WHITEMARSH — Although her post as carillonneur at St. Thomas’ Church, Whitemarsh, keeps her largely out of sight, Lisa Lonie has been a prominent fixture on this area’s summer music scene since 2000. During her nearly two decades at the historic Fort Washington house of worship, Lonie has helmed dozens of its free Tuesday night carillon concerts.
Over the years, those concerts have highlighted everything from traditional patriotic tunes to movie hits. But midway through 2019’s series, the local woman is focused on themes that dovetail with the coming year’s centennial celebration of female suffrage in the United States. More specifically, Lonie is looking to explore women’s impact on the carillon as performers and composers. And as an experienced traveler on the instrument’s national and international guest circuit, her perspective goes way beyond the Blue Bell home she shares with husband Paul or her sight line from the St. Thomas’ bell tower.
“In terms of touring, this is a big year to celebrate women in music…the (upcoming) centennial of the 19th Amendment and women’s suffrage,” Lonie says. “When I tour, my theme is music by women and about women, and that speaks to the broader issue of women in the arts…or the lack thereof.”
Especially when it comes to the carillon, which, contrary to what some people think, is a lot different from an oversized piano.
As Lonie explains: “The carillon is a musical instrument of 23 or more bells…hung stationary with only the clapper moving against the lip of the bell. It is manually played from a console with both fists and feet activating batons and pedals attached to the clappers through mechanical linkage. There is no electronic assistance to ring the bells.”
The 48 bronze bells in the St. Thomas’ Catherine Colt Dickey memorial carillon were cast in The Netherlands. The instrument’s largest bell weighs 3,300 pounds; its smallest, 24 pounds.
“The carillon has, for centuries, been very patriarchal, primarily due to early century beliefs that women were too frail to play such a physically demanding instrument,” continues Lonie, who began carillon lessons when she was 14 or 15. “Nevertheless, even today, in the Netherlands and Belgium — the birthplace of the carillon art — more than the majority of carillon positions are held by men. The gender employment gap is very real…here and abroad.”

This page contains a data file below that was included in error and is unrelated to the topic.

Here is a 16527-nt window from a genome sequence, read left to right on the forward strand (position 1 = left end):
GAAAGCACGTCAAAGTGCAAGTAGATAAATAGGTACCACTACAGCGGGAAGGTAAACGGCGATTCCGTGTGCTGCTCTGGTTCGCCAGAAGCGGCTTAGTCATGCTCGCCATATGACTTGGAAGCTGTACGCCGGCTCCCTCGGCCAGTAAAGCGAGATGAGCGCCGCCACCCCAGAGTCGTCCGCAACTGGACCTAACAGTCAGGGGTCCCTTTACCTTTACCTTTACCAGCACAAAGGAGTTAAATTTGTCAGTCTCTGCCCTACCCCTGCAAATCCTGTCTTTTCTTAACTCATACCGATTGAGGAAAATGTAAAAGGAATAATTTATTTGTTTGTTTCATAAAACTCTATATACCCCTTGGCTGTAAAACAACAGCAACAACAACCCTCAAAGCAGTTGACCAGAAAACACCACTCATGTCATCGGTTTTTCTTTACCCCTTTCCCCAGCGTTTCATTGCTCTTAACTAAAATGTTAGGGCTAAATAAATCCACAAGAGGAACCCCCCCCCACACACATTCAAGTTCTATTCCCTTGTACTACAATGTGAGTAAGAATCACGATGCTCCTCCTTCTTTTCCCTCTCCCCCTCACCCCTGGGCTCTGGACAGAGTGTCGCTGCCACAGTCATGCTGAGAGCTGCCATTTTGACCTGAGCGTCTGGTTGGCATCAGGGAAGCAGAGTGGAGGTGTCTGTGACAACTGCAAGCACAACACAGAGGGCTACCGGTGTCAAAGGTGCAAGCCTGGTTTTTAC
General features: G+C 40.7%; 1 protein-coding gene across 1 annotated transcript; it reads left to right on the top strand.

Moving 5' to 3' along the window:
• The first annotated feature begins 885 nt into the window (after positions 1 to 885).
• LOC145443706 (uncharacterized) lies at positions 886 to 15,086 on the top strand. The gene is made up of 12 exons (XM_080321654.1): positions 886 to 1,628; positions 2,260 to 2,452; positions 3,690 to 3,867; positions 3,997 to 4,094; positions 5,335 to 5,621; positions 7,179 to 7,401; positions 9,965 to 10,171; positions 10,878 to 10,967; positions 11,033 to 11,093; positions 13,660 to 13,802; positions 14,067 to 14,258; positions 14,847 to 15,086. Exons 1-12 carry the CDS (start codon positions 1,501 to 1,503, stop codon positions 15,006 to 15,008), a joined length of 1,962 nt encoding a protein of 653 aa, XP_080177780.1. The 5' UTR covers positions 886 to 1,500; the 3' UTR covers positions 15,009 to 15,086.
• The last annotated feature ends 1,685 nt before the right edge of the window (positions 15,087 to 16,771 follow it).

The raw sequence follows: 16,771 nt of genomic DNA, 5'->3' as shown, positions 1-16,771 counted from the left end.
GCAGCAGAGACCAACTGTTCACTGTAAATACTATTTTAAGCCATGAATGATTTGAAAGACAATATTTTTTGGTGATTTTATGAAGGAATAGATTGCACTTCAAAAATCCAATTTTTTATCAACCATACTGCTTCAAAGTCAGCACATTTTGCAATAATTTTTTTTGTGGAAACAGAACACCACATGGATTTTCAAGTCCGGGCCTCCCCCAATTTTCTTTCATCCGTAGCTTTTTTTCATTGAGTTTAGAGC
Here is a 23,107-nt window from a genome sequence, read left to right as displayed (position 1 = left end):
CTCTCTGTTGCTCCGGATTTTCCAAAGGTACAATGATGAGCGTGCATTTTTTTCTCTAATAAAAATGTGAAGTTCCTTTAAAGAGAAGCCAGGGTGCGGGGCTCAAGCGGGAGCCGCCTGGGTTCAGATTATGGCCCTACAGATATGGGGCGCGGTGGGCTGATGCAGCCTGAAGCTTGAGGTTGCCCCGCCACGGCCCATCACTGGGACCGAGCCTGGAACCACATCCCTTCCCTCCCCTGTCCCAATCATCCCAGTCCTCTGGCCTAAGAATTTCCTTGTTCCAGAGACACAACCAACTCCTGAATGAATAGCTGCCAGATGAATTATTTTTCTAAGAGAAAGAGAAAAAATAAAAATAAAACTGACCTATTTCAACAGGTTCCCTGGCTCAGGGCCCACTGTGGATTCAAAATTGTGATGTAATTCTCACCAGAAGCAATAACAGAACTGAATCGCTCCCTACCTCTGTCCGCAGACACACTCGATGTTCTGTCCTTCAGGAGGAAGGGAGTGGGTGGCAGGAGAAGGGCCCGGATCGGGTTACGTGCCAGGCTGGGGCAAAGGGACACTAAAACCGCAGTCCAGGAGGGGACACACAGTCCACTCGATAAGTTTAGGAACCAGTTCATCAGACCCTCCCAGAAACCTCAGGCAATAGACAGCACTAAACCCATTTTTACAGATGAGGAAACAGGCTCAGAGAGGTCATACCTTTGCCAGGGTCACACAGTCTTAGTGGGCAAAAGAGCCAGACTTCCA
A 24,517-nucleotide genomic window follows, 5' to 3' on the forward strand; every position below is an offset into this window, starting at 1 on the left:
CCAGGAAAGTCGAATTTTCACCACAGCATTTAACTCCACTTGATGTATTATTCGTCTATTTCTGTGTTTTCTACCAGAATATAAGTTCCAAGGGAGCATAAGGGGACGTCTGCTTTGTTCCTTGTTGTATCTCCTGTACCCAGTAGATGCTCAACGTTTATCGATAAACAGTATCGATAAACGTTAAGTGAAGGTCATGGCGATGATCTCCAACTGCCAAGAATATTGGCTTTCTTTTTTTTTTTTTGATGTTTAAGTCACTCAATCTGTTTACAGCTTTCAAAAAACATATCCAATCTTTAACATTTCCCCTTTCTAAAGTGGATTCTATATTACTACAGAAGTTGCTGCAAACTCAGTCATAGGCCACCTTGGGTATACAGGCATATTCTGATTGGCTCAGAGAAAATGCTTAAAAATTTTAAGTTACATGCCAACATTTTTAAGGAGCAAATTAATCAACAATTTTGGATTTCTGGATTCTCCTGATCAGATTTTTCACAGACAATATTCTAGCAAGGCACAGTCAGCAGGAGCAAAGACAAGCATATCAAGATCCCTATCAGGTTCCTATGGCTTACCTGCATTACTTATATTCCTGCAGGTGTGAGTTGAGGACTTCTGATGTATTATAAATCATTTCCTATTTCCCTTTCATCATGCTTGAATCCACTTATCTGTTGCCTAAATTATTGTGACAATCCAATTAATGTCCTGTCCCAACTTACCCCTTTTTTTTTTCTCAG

Her interest in women in the field intensified when she and duet partner Janet Tebbel — who perform as The Treblemakers — received an invitation to play at Berea College in Kentucky this fall.
“Their series ‘Women of the Carillon’ focuses on the ‘talent and artistry’ of women in carillon,” Lonie adds. “We took the hook and ran with it.”
As planned, the diverse 15 or 16 pieces planned for their Berea College appearance will range from an emotional “Ave Maria” to the rousing operatic music of “Carmen.”
“It was a significant challenge to develop the program because there isn’t a bountiful amount of women composing music generally, let alone carillon pieces which we felt were audience-friendly,” Lonie says. “We had to open the aperture to include women arrangers and music about women. ‘Carmen’ (one of the pieces on the program), admittedly, isn’t exactly a great role model, but we were kind of desperate.”
The July 2-July 30 carillon concerts at St. Thomas’ — Tuesdays at 7 p.m. — reflect the annual event’s usual mix of themes and music. Fittingly, July 9’s Janet & Dwight Dundore Memorial Recital honored the late Janet Dundore, the gifted musician who preceded Lonie in the St. Thomas’ tower. The evening’s line-up included carillonneur Liesbeth Janssens and daughter Rosalie from Belgium and the Irish Thunder Bagpipe Band.
July 16 will feature Gijsbert Kok from the Netherlands and St. Thomas’ Music Director and organist Michael Smith; July 23, Lonie and Philadelphia-area handbell soloist Ron Bellamy; and July 30, Jan Verheyen from Belgium and the Liberty Belles Sweet Adelines Chorale.
Despite additional professional obligations — among them, her post as the first female carillonneur at Princeton University — and her day job as assistant to the president of Salus University, Lonie recently made time to co-author a Bucks County Tourism grant proposal that helped resurrect the carillon program at Trinity United Church of Christ in Holland, Bucks County. The 1929 Schneider Carillon was Lonie’s "office" before she assumed her position at St. Thomas', and she and Tebbel are scheduled to perform there on July 18. Bruce Todd, former pastor of St. Peter’s Lutheran Church in Lafayette Hill and, Lonie says, this country’s “only carillonneur-pastor,” will follow them at a July 25 concert.
Lonie describes the 49-bell, 10,000 pound Schneider Memorial Carillon – “the first American-made set of carillon bells (1929)” – as a major cultural asset and says the revival of the church’s summer series “will provide accessible concert experiences to those who otherwise could not attend a traditional concert hall experience.”
“What’s more remarkable about Trinity’s carillon resurrection is that the church had listed it for sale,” she continues. “Now, thanks to (Pastor Roshan Soans), they are re-envisioning the instrument’s use and importance, both secularly and religiously. And it’s not for sale anymore.”
Bottom line, Lonie believes, “When the carillon is played, someone, somewhere is touched by the beauty and resonance of its message. For this reason, the carillon is an instrument that belongs to and is enjoyed by the entire community.”
The carillon concerts at St. Thomas’, Bethlehem Pike and Route 73, Fort Washington, are open to the public and take place rain or shine. Attendees have the option of picnicking on the church grounds or relaxing in the church’s air-conditioned interior and listening to a live feed from the bell tower. The series is partially supported by state and federal funding administered by the Greater Philadelphia Cultural Alliance.